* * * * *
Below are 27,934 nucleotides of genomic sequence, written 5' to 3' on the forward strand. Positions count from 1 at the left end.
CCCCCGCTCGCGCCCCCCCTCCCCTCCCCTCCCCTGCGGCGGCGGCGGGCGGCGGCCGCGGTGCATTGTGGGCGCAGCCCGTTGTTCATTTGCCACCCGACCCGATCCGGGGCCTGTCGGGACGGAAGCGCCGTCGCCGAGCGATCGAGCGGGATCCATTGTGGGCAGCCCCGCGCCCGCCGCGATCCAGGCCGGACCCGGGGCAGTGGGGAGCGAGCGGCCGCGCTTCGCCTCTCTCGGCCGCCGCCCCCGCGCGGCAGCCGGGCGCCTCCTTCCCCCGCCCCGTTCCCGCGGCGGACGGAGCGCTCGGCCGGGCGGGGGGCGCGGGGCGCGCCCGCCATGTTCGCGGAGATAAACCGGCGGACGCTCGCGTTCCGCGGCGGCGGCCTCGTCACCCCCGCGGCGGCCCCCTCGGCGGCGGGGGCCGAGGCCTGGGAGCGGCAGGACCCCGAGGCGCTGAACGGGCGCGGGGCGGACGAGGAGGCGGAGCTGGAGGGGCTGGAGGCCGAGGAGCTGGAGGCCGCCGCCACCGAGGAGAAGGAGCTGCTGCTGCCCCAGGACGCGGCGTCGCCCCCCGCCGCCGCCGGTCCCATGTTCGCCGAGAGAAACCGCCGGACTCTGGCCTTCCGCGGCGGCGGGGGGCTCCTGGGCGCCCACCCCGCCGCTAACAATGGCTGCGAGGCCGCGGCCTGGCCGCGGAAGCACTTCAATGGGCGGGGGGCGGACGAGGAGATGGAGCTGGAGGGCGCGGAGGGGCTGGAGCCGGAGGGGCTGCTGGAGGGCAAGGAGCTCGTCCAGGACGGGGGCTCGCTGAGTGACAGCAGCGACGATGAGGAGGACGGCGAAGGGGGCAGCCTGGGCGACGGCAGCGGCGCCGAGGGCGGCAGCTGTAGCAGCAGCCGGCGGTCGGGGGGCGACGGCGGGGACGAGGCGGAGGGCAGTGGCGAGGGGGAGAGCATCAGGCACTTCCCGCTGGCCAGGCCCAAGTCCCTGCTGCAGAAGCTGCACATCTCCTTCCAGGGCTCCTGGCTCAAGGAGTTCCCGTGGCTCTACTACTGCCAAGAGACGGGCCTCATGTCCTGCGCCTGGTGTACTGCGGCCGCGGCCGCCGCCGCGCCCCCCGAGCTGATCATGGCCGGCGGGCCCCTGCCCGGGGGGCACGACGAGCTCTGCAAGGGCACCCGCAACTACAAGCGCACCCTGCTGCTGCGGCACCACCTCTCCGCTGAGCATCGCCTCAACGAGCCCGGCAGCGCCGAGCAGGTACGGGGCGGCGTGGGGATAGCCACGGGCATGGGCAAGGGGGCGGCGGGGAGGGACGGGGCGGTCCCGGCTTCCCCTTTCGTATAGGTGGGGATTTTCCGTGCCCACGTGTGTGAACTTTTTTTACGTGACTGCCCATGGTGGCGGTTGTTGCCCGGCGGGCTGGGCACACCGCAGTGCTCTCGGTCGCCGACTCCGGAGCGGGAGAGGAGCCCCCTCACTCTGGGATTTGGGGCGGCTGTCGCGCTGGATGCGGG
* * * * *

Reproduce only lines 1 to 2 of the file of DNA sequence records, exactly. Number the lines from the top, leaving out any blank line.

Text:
Below are 27,934 nucleotides of genomic sequence, written 5' to 3' on the forward strand. Positions count from 1 at the left end.
CCCCCGCTCGCGCCCCCCCTCCCCTCCCCTCCCCTGCGGCGGCGGCGGGCGGCGGCCGCGGTGCATTGTGGGCGCAGCCCGTTGTTCATTTGCCACCCGACCCGATCCGGGGCCTGTCGGGACGGAAGCGCCGTCGCCGAGCGATCGAGCGGGATCCATTGTGGGCAGCCCCGCGCCCGCCGCGATCCAGGCCGGACCCGGGGCAGTGGGGAGCGAGCGGCCGCGCTTCGCCTCTCTCGGCCGCCGCCCCCGCGCGGCAGCCGGGCGCCTCCTTCCCCCGCCCCGTTCCCGCGGCGGACGGAGCGCTCGGCCGGGCGGGGGGCGCGGGGCGCGCCCGCCATGTTCGCGGAGATAAACCGGCGGACGCTCGCGTTCCGCGGCGGCGGCCTCGTCACCCCCGCGGCGGCCCCCTCGGCGGCGGGGGCCGAGGCCTGGGAGCGGCAGGACCCCGAGGCGCTGAACGGGCGCGGGGCGGACGAGGAGGCGGAGCTGGAGGGGCTGGAGGCCGAGGAGCTGGAGGCCGCCGCCACCGAGGAGAAGGAGCTGCTGCTGCCCCAGGACGCGGCGTCGCCCCCCGCCGCCGCCGGTCCCATGTTCGCCGAGAGAAACCGCCGGACTCTGGCCTTCCGCGGCGGCGGGGGGCTCCTGGGCGCCCACCCCGCCGCTAACAATGGCTGCGAGGCCGCGGCCTGGCCGCGGAAGCACTTCAATGGGCGGGGGGCGGACGAGGAGATGGAGCTGGAGGGCGCGGAGGGGCTGGAGCCGGAGGGGCTGCTGGAGGGCAAGGAGCTCGTCCAGGACGGGGGCTCGCTGAGTGACAGCAGCGACGATGAGGAGGACGGCGAAGGGGGCAGCCTGGGCGACGGCAGCGGCGCCGAGGGCGGCAGCTGTAGCAGCAGCCGGCGGTCGGGGGGCGACGGCGGGGACGAGGCGGAGGGCAGTGGCGAGGGGGAGAGCATCAGGCACTTCCCGCTGGCCAGGCCCAAGTCCCTGCTGCAGAAGCTGCACATCTCCTTCCAGGGCTCCTGGCTCAAGGAGTTCCCGTGGCTCTACTACTGCCAAGAGACGGGCCTCATGTCCTGCGCCTGGTGTACTGCGGCCGCGGCCGCCGCCGCGCCCCCCGAGCTGATCATGGCCGGCGGGCCCCTGCCCGGGGGGCACGACGAGCTCTGCAAGGGCACCCGCAACTACAAGCGCACCCTGCTGCTGCGGCACCACCTCTCCGCTGAGCATCGCCTCAACGAGCCCGGCAGCGCCGAGCAGGTACGGGGCGGCGTGGGGATAGCCACGGGCATGGGCAAGGGGGCGGCGGGGAGGGACGGGGCGGTCCCGGCTTCCCCTTTCGTATAGGTGGGGATTTTCCGTGCCCACGTGTGTGAACTTTTTTTACGTGACTGCCCATGGTGGCGGTTGTTGCCCGGCGGGCTGGGCACACCGCAGTGCTCTCGGTCGCCGACTCCGGAGCGGGAGAGGAGCCCCCTCACTCTGGGATTTGGGGCGGCTGTCGCGCTGGATGCGGG